Lindlar Catalyst

What is Lindlar's Catalyst?

A catalyst is a substance that changes or accelerates the pace of any chemical reaction without any change taking place by itself. A catalyst is usually used in smaller amounts compared with the reactants or reaction participants.

Lindlar is a heterogeneous catalyst composed of palladium formed on calcium carbonate and treated with different types of lead. A heterogeneous catalyst is a catalyst that is always in a different phase or situation (solid, liquid, or gas solution) with the reactant solution.

The term "Lindlar" was awarded after Herbert Lindlar, their founder. Using lead will be needed to deactivate the palladium at some locations. Because of the existence of lead, this is often denoted as a "poisoned catalyst." A catalyst becomes poisonous when its potency begins to decline in the presence of another chemical substance known as poison catalyst.

To poison the palladium, different compound contaminants such as lead acetate and lead oxide are used. The palladium element is normally just 5 percent of the catalyst's overall weight. The catalyst is applied to alkenes to hydrogenate alkynes.

Lindlar Catalyst Formula: Pd/CaCO3

Lindlar Catalyst Structure

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Lindlar Catalyst Properties

  • It has a Specific surface area- 150-260 m2/g

  • It consists of Impurity less than 0.5%

  • It has water content less than 5%

  • It has pH about 8

Lindlar Catalyst Preparation

It's normally prepared by lowering palladium chloride in a calcium carbonate mixture accompanied by adding lead acetate. Finally, a catalyst with a large surface area is obtained which increases the reactivity. Provided that the catalyst is used to reduce alkynes to alkenes, the introduction of quinoline prevents further reduction to alkanes. Quinoline therefore,  serves as a deactivator to improve the catalyst's selectivity.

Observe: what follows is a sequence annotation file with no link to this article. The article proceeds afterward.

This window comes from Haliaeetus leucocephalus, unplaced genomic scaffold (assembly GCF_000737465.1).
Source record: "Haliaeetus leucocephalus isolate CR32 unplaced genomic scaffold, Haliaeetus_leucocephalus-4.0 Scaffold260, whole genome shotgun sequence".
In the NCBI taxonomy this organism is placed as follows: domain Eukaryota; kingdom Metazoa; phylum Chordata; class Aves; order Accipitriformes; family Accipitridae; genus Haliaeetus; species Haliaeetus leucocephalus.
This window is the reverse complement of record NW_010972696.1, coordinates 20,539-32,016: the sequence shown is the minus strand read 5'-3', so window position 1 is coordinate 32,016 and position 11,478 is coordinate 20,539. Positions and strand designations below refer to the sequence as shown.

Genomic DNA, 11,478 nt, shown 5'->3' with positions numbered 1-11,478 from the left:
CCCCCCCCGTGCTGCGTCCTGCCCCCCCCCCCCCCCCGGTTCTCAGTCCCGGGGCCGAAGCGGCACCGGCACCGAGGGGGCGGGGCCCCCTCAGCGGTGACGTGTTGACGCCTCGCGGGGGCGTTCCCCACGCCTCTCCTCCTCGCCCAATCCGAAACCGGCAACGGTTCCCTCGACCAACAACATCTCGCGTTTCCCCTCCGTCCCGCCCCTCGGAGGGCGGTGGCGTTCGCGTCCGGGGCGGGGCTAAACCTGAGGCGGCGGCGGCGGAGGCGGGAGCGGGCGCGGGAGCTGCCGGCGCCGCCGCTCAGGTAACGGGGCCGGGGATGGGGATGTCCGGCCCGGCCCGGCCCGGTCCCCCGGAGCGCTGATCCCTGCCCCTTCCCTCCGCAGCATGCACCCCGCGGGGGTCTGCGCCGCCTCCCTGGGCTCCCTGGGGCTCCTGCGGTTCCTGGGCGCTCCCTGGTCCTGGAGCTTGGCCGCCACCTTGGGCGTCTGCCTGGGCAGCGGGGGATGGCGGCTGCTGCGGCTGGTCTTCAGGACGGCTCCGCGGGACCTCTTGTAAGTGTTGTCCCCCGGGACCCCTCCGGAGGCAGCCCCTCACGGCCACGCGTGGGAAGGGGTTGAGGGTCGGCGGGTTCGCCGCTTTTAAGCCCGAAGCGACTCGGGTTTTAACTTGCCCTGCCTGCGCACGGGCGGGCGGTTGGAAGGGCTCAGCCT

Lindlar Reaction Mechanism

Alkyne hydrogenation to alkenes involves the presence of molecular hydrogen (H2) that lowers the alkyne to alkenes. The Hydrogen (H2) atoms are introduced to the alkenes in pairs where the alkynes ' triple bond is reduced to a double bonded alkene. 

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In addition, the further reduction to one single bond is obstructed. In fact, the reduction of alkenes to alkanes is quicker than the reduction to alkenes due to the addition of quinoline.

In the above-mentioned hydrogenation reaction, the hydrogen atom is transferred to the same side (cis) of the alkyne, resulting in cis alkenes by introducing syn (addition of two substituents on the same side of a double or triple bond resulting in a decrease in bond number). All hydrogen and alkyne are closely bound up with the catalyst's large surface where the hydrogen atoms then slowly bind into the alkyne's triple bond.

Therefore, alkyne hydrogenation becomes stereoselective and occurs by syn addition. Stereoselectivity leads to the formation of an uneven mixture of stereoisomers (isomeric molecules that have the same molecular formula but different tridimensional atom orientations in space). In addition, the reaction is exothermic.

Lindlar's Catalyst Examples

Using the Lindlar catalyst 1-phenylpropyne is reduced in this catalytic hydrogenation reaction. The alkyne is lowered to the equivalent cis alkene but not reduced to the alkane any further. If the catalyst had been Pd alone (without a poison), the alkene could not be extracted as it would be reduced easily to the equivalent alkane.

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FAQ (Frequently Asked Questions)

1. What is the Lindlar Catalyst Formula?

Lindlar catalyst: H2 / Pd / CaCO3 is used for alkyne hydrogenation to mold cis alkene as hydrogenation using H2 / Pd would directly create alkanes and therefore CaCo3 will be used as a pesticide to avoid further hydrogenation and thus form an alkene.

2. What is Pd BaSO4?

Pd / BaSO4 is called Lindlar Catalyst along with quinolone, and is used again to convert alkynes to alkenes. This reagent provides the accompanying beginning alkynes cis alkene. The reduction of terminal alkynes is not limited, terminal alkenes are produced. In the case of benzene, no interaction with Benzene.

3. What is the Product Obtained When Alkynes are Subjected to Hydrogenation in The Presence of Lindlar Catalyst?

Lindlar catalysts comprise of finely distributed palladium as the enabling catalyst formed on calcium carbonate. Lindlar catalyst hydrogenation of alkynes continues in synthetic form in a stereoselective way. We are shaped cis alkenes.